In Pablo Escobar’s death, one cog in the wheel was removed but the problem of drug usage and addiction remained(REUTERS)
In Pablo Escobar’s death, one cog in the wheel was removed but the problem of drug usage and addiction remained(REUTERS)

Campaign against drugs, save young people | Opinion

It is clear that our TV channels are either incapable of or uninterested in providing a healthy balance of different kinds of news, especially during a crisis of this magnitude.
By Shashi Shekhar
UPDATED ON SEP 27, 2020 07:06 PM IST

If a research scholar were to conduct a study on the social and political discourse in today’s India during the Covid-19 pandemic about 100 years from now, she would unearth many surprises. If she were to watch the videos from the archives of different news channels, she might not be faulted for thinking that the biggest problem India faced in the latter half of 2020 was the issue of some film stars ostensibly using drugs or other intoxicants. The enormous problems the country faces as a result of the pandemic in the form of unemployment, the plight of migrant workers, the encroachment by China’s People’s Liberation Army into Indian territory, the economic downturn, the lack of health care systems will probably feature as a footnote.

It is clear that our TV channels are either incapable of or uninterested in providing a healthy balance of different kinds of news, especially during a crisis of this magnitude.

I am by no means underplaying the problems of drug addiction or alcoholism among sections of the younger generation. It is well-known that the drug menace has taken on epic proportions in some areas. This goes far beyond India’s borders and is an intractable problem in many countries and this has been going on for several decades. Former United States (US) President Ronald Reagan, who came to power on a nationalistic platform, made a heroic effort to tackle the drug problem in his country. In fact, he declared war on drugs — his wife launched the campaign with the famous slogan “just say no”. The US set up a special task force with the sole aim of killing Colombian drug lord Pablo Escobar. At that time, the US spent as much by way of resources to eliminate him as it did for Communist revolutionary Che Guevara. Che was the spirit behind the revolution in several Latin American countries. Many people find comparisons between the charismatic Che and Escobar unacceptable, but to US policymakers, both were deemed undesirables.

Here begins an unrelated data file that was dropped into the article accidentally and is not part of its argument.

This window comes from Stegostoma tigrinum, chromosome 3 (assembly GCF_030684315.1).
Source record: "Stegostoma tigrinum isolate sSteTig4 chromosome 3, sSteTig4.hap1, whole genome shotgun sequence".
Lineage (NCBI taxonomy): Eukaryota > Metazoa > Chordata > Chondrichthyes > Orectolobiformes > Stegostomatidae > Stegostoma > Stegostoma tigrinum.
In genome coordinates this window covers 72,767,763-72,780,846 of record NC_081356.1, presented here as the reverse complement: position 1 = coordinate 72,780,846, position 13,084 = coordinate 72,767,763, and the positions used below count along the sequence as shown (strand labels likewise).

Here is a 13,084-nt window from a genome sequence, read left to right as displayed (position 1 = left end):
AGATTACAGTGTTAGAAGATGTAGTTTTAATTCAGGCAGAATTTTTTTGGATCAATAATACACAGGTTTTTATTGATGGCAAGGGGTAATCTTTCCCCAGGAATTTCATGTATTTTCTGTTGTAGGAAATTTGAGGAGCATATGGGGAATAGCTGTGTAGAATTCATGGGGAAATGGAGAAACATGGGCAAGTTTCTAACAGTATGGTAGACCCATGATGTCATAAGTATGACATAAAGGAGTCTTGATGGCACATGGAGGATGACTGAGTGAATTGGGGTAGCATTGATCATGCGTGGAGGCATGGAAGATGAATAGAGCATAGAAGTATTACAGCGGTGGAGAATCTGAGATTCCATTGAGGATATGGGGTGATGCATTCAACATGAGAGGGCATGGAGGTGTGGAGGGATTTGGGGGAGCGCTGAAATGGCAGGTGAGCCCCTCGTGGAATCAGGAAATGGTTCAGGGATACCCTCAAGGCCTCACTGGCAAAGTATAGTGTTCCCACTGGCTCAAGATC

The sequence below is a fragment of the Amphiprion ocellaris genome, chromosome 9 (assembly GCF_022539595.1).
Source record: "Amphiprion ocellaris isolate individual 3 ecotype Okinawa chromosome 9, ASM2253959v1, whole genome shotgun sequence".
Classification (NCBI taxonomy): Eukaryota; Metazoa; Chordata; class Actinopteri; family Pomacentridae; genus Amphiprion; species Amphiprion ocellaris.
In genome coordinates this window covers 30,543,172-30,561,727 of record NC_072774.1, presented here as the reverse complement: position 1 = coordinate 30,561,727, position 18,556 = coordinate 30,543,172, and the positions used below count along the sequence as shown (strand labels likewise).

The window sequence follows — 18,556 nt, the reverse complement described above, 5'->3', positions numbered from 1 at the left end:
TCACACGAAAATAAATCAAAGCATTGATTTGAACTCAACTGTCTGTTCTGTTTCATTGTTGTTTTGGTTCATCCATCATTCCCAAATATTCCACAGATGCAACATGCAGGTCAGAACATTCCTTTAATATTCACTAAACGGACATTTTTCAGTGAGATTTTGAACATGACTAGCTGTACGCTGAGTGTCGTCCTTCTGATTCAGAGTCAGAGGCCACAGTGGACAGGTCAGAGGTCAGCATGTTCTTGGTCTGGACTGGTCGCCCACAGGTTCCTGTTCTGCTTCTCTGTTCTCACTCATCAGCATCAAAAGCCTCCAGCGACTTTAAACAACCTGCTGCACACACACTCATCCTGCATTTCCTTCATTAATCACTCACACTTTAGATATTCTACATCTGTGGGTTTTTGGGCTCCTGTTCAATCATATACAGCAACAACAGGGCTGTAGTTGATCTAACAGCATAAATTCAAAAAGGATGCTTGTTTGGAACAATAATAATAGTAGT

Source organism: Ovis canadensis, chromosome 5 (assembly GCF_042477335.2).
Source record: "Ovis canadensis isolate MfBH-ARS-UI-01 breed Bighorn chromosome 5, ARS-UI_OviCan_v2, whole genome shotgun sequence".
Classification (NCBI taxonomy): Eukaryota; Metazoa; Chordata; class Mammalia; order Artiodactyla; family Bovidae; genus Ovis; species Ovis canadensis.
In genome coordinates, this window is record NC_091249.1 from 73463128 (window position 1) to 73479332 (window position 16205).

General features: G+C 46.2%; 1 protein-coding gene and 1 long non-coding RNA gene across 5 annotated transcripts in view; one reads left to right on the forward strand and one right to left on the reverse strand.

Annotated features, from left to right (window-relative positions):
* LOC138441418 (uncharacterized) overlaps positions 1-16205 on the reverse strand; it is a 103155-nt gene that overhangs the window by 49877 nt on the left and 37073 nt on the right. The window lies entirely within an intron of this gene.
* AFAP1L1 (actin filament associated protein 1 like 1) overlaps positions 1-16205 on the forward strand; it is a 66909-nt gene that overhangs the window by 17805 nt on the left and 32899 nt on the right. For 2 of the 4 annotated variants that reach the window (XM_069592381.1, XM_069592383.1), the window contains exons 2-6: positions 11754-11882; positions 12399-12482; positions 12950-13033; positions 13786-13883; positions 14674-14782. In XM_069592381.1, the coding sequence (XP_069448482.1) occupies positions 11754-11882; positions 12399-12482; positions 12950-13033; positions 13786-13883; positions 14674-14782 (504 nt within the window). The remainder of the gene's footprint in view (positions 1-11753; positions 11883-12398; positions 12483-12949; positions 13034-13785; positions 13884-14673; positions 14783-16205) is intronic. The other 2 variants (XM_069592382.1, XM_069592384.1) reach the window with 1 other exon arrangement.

Did the illegal drug trade in the US end with the death of Escobar? The drug lord was a visible symbol of the malaise. His death did nothing to halt the flow of drugs flowing from various South American countries to other parts of the world including the US. The US in assisting in the hunt and finally the killing of Escobar treated the symptoms of the deadly disease, it was not able to stamp it out. So in Escobar’s death, one cog in the wheel was removed but the problem remained. Escobar was an easy target because he lived the high life. He liked to flaunt his ill-gotten wealth, graced various magazine covers and became something of a Robin Hood in his country. Unlike other old-fashioned drug lords who lived under the radar, Escobar began to entertain ambitions of becoming the president of his country. Given his high profile, his death made headlines across the world. That was what the US wanted. It wanted a part in bringing down a notorious drug baron.

There are many here who feel that the film stars who are being targeted are the victims of politics. But let us not forget that film stars are in many ways role models for our young generation. In my younger days, depending on their looks or style, many young women were referred to by the names of various stars like Sadhana, Nutan, Meena Kumari, Hema Malini or Rekha. And fearless young men were referred to as Dharmendra and the more agile ones, Dev Anand.

My point is that actors and actresses have an impact on young people. So, it is little surprise that the habits of the stars are also emulated. A few months ago, a video went viral showing several popular stars in various states of intoxication at a party. Officers of the Narcotics Control Bureau (NCB) may have been overzealous in calling in several stars for interrogation, but any action against such drug consumption should be supported. The coronavirus pandemic will eventually go away, drugs will not.

The overload of news on various platforms has begun to blunt our memories. This is why we forget that the Punjab election in 2017 was fought on the issue of drug addiction. The Aam Aadmi Party raised this issue initially, but Congress leader, Amarinder Singh ran with it. Today he is the chief minister of Punjab. The seriousness of this problem can be discerned from the figures presented in the Lok Sabha on June 25 last year — 47,344 cases of drug trafficking were registered in 2017. The maximum number of 12,439 cases was reported from Punjab, 8,440 from Kerala and 6,693 from Uttar Pradesh.

But according to the National Crime Records Bureau (NCRB), Maharashtra had the highest number of cases of drug abuse in the same year. There, 96% of the 14,634 cases was related to personal drug use. This was followed by Punjab.

And if Maharashtra is on top of the list with regard to cases of personal drug use, then what NCB is doing in Mumbai is the right step. But it will only be effective if the NCB officials enlarge the scope of their operations. There must be a sustained campaign against drugs across the country.

Shashi Shekhar is editor-in-chief, Hindustan
The views expressed are personal
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